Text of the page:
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I have a new puppy and he is the equivalent of having a toddler. Thank god my daughter is 20 because I would not be able to do both. Potty training alone has taken every last spare moment of mine to make sure he makes it outside. I am committed to having as few accidents as possible. But what do you do when the puppy needs to go out and the toddler isn't dressed properly to take her out as well. I guess I would question how I would have to divide my time. On the upside.... He is such fun! We are totally enjoying him!
 

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First off - I appreciate everyone's response. If I came across at all like my wife and I are sort of on the fence about getting a dog, but what's pushing us over that fence is our daughter - that's completely false. My wife and I both adore dogs and miss our Bulldog (who was only 8 years old BTW) very much. When he passed we knew we would be moving shortly and were also focused on having a kid, hence the gap in time in getting another dog. I've had dogs my whole life and miss having one in our home - that is definitely a fact.
To answer some of your questions/concerns in no particular order:
Yes, we do have a playroom that is exclusively our daughters. There is a gate on that door that would prevent a dog from getting in.
My wife is currently a stay at home Mom, but will be going back to work part-time in March. My wife and I are very active people and exercise regularly (which includes walking/running). We live in an area where a multi-purpose path is only about a 2 minute drive from our house. Many people walk/run dogs on that path, plus we live on a very quiet dead-end street where we also work with our daughter in her stroller.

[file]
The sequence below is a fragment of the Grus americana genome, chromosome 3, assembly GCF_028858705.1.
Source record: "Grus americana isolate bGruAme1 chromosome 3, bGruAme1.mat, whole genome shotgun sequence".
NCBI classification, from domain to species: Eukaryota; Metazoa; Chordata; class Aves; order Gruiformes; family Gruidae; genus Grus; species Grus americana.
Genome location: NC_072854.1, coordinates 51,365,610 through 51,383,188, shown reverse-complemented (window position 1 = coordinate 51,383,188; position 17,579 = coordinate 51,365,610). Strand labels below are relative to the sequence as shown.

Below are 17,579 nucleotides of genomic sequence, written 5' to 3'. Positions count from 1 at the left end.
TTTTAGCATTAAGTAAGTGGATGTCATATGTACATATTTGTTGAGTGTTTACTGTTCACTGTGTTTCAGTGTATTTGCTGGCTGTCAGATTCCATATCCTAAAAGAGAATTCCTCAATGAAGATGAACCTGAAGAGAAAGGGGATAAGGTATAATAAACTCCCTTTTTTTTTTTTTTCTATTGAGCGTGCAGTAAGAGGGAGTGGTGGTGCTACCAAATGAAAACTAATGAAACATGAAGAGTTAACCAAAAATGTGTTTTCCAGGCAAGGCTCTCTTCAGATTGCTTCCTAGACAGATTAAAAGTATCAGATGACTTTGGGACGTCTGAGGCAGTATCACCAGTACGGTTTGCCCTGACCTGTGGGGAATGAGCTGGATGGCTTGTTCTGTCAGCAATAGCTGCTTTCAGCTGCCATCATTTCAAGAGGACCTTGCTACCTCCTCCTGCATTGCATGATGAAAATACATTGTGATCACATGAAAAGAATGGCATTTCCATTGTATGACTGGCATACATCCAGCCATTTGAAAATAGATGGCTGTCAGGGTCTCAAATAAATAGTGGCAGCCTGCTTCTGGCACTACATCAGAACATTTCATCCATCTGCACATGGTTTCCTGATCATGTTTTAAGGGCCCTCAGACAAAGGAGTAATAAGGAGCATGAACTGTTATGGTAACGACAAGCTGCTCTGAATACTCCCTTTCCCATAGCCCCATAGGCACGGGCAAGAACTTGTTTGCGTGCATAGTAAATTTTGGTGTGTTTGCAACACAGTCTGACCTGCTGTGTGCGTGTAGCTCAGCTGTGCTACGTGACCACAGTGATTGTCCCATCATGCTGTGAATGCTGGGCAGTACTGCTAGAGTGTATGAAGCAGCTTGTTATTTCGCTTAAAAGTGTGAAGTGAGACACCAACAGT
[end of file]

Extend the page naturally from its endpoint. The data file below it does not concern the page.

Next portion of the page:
I understand that a puppy is a lot of work, I have raised a couple (successfully) before. I understand it would be more work now with a toddler, but my wife and I make a great team and I personally feel like we'd be successful at it. I guess I was coming on here looking for a few success stories and now see that there are a few.
 

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I'm sure there are more than a few success stories!! I would not hesitate to get a puppy, if that's what you want and since you know what you are getting into. :)

I cannot speak from experience here, since i do not have any human children...but Zep has been excellent with children since he was a puppy. Temperment is key, your's, your wife's, your child's and the puppy's. Phew, that's a lot to keep track of. LOL.

I have had a dog for as long as i can remember, and i honestly think it made me a more caring/compassionate person. Animals can (and do, every day) work miracles for people!

Good luck and please post pics if you decide to get a puppy or adopt!